Returning to New Quay for a moment (to where, incidentally, I can trace a paternal great-grandmother and a maternal great-great-grandfather), the CBMWC website tells us that the Centre is “funded by grants from Environment Wales (EW) and Natural Resources Wales” (NRW) (of Alun Davies fame). Environment Wales is a hotch-potch of Englandandwales fleece jacket gangs feeding at a trough topped up by the ‘Welsh’ Government, almost certainly with EU cash. But I was unable to find the dolphin watchers or their parent outfit listed among the grant recipients or the ‘Registered Project Links’. And, again, no clue given as to who runs Environment Wales. The picture was no better with Natural Resources Wales. The website contains no mention of grants, and doesn’t even offer a way of sending an e-mail or ‘phoning, for contact is limited to social media! Can it be right that a member of the public is unable to contact an organisation supported by EU funding?
Every area of the country has groups like the CBMWC, some national, others local: in Wales, but not of Wales. Existing as exclusive ex-pat outposts of the kind the English form in Spain and elsewhere. Social, cultural and financial impositions that we had better start challenging before they become dominant; to the point where it becomes impossible to walk on a Welsh hill, or through a Welsh wood; swim off a Welsh beach, or visit some site important in our history, because it’s now owned and run by strangers – with funding provided by our government!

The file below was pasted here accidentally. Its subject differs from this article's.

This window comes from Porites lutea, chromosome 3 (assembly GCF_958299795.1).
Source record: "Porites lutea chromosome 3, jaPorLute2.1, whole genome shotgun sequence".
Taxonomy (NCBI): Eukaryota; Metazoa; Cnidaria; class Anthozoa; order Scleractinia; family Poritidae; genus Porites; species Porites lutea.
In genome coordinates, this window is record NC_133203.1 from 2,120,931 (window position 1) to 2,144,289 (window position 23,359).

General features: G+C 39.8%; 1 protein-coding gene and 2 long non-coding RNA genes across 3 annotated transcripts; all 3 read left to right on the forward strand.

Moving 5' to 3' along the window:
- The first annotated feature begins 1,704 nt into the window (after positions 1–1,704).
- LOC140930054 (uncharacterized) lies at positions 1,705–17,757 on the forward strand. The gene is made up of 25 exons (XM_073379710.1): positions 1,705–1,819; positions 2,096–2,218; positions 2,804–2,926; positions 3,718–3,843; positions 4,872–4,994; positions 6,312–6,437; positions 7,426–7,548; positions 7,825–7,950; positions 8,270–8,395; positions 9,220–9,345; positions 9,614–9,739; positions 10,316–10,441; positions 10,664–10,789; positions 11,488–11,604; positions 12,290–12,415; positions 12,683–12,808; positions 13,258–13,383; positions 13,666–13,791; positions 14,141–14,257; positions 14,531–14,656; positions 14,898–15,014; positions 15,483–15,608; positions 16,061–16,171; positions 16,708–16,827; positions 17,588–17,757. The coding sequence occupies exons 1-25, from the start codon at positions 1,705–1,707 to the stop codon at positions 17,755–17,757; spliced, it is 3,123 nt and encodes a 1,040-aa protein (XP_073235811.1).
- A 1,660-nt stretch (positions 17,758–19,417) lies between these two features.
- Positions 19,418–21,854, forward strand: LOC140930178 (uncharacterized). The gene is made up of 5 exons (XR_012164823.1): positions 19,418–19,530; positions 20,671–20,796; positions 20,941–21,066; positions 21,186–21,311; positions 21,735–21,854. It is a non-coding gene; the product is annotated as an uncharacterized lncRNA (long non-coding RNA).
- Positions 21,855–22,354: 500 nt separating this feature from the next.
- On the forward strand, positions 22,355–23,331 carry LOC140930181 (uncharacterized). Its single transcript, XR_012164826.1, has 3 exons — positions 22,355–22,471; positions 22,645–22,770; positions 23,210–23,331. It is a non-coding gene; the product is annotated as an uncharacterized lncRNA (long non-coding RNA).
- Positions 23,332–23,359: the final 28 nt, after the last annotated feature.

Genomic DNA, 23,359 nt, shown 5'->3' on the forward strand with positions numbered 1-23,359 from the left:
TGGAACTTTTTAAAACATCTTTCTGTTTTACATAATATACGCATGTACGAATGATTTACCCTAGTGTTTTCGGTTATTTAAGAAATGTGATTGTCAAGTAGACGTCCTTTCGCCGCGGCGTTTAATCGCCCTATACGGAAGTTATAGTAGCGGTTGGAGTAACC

Appeals to the emotions aside, the real issue here is about hard cash, and how it’s used. About the waste of public funding on hobby jobs, for which the Cardigan Bay Marine Wildlife Centre merely serves as an example. The CBMWC obviously attracts the well-heeled from England and beyond, but would anyone in Penrhiwceiber or Penygroes notice if the CBMWC closed tomorrow? Of course not, but EU funding was given to improve the lives of people in communities such as these. So henceforth, if the Cardigan Bay Marine Wildlife Centre can survive on selling ice cream and fluffy dolphins, boat trips and donations, then fine, but no more public funding for it or any similar organisations.
The next round of EU funding must not be wasted on ephemeral and unnecessary projects simply because they generate good publicity; it must not be squandered on politically correct scams; it must not be spent on encouraging the Third Sector to make an industry of poverty and deprivation. Any application for funding should be asked one simple question: ‘Will there be direct and tangible benefits for Welsh people in terms of jobs, education and training, community benefits, social and cultural cohesion and other fields?’ Supporting projects that fail this test is merely funding colonisation.